The Manhattan Project

In partnership with the National Museum of Nuclear Science & HistoryNational Museum of Nuclear Science & History

X-10 Plant

Dunell Cohn

Dunell Cohn was born in Oak Ridge in 1944. Cohn’s father, Waldo, was recruited to work on the Manhattan Project in Chicago in 1942 for his work on radioisotopes at Berkeley and Harvard during the 1930s. Shortly thereafter, he was transferred to Oak Ridge, where he developed a method to separate the fission products from the nuclear reactor. He also pioneered the radioisotope program at Oak Ridge, producing radioisotopes in large quantities that could then be used for medical and biological research.

Norman Hilberry

Physicist Norman Hilberry was Arthur H. Compton's right-hand man at the Chicago Met Lab, serving as associate director and handling administration. Later in the war, he would often go back and forth from Chicago to Hanford. Hilberry recalls being present at the start-up of the B Reactor, its mysterious failure, and the rush to try to figure out what had caused the reactor to shut down.

Harry Kamack

Harry Kamack worked as a chemical engineer for the DuPont Company during the early 1940s, when he was transferred to Chicago to work at the Metallurgical Laboratory. As a chemical engineer, Kamack admits that he did not have much knowledge of nuclear physics, but he quickly learned and was soon tasked with building a Geiger counter. In 1943, Kamack was transferred to Oak Ridge, where he continued work on developing processes for the separation of plutonium at the X-10 Graphite Reactor.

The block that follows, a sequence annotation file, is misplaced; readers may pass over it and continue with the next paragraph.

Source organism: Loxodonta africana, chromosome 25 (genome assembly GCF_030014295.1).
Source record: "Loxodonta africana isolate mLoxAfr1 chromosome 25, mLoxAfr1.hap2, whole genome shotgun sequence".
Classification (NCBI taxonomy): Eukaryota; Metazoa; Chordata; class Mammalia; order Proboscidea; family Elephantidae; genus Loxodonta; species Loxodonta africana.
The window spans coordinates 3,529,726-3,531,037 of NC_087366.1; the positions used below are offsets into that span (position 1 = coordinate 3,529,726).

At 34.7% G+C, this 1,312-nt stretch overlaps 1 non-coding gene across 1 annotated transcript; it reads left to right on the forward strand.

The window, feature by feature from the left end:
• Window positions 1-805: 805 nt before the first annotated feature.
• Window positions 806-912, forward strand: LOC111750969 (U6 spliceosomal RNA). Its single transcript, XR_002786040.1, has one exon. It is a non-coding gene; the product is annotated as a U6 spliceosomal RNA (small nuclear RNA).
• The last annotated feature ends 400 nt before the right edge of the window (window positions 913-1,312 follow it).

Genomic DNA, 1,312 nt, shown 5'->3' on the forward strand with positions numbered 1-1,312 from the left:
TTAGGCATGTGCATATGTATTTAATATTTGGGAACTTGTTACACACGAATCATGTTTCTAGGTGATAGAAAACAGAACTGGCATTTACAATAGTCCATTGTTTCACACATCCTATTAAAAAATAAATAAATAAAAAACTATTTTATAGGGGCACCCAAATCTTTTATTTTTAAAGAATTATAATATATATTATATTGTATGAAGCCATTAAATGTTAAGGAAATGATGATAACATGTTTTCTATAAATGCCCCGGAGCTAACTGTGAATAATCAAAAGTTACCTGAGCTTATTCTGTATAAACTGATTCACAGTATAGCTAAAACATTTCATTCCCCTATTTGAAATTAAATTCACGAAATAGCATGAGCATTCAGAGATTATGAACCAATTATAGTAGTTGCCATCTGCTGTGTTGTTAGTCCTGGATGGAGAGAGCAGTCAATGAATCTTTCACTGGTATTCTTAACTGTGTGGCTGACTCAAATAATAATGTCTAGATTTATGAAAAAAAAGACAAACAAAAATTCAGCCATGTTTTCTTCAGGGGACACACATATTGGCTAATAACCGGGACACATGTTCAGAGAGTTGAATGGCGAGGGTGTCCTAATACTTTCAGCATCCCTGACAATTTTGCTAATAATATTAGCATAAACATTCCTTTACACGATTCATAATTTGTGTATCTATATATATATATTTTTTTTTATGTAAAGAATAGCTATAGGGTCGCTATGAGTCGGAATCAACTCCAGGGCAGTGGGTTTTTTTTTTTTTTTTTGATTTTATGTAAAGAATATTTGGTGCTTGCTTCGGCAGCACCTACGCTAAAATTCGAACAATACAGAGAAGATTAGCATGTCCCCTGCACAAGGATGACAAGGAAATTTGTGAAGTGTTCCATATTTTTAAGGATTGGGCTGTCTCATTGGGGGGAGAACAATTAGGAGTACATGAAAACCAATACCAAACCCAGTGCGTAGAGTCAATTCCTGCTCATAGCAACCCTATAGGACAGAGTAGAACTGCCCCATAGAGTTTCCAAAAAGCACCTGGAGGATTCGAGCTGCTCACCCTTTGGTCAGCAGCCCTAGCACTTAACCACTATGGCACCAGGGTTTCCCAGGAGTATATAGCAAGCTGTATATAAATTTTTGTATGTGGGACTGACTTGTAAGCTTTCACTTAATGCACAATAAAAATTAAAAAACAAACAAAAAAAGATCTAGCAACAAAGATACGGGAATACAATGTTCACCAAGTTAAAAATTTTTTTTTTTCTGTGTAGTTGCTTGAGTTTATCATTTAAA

Max Gittler's Interview

Alexandra Levy: All right, we are here on December 28, 2012 with Max Gittler. Please say your name and spell it.

Max Gittler: Max Gittler, M-a-x G-i-t-t-l-e-r.

Levy: Where are you from?

Gittler: New York, New York City, the Bronx.

Levy: So how did you become involved in the Manhattan Project?

William J. Wilcox, Jr.'s Interview (2006)

William J. Wilcox, Jr.: My name is Bill Wilcox. Oak Ridge, Tennessee resident for sixty-three years. Ever since—pretty much since the beginning of Oak Ridge. Can’t imagine a better calling, a better career, a better place to live, better people to work for, better people to work with, or to be associated with. Very important contribution to our country that I was privileged to have a very tiny, small part of. It was great.


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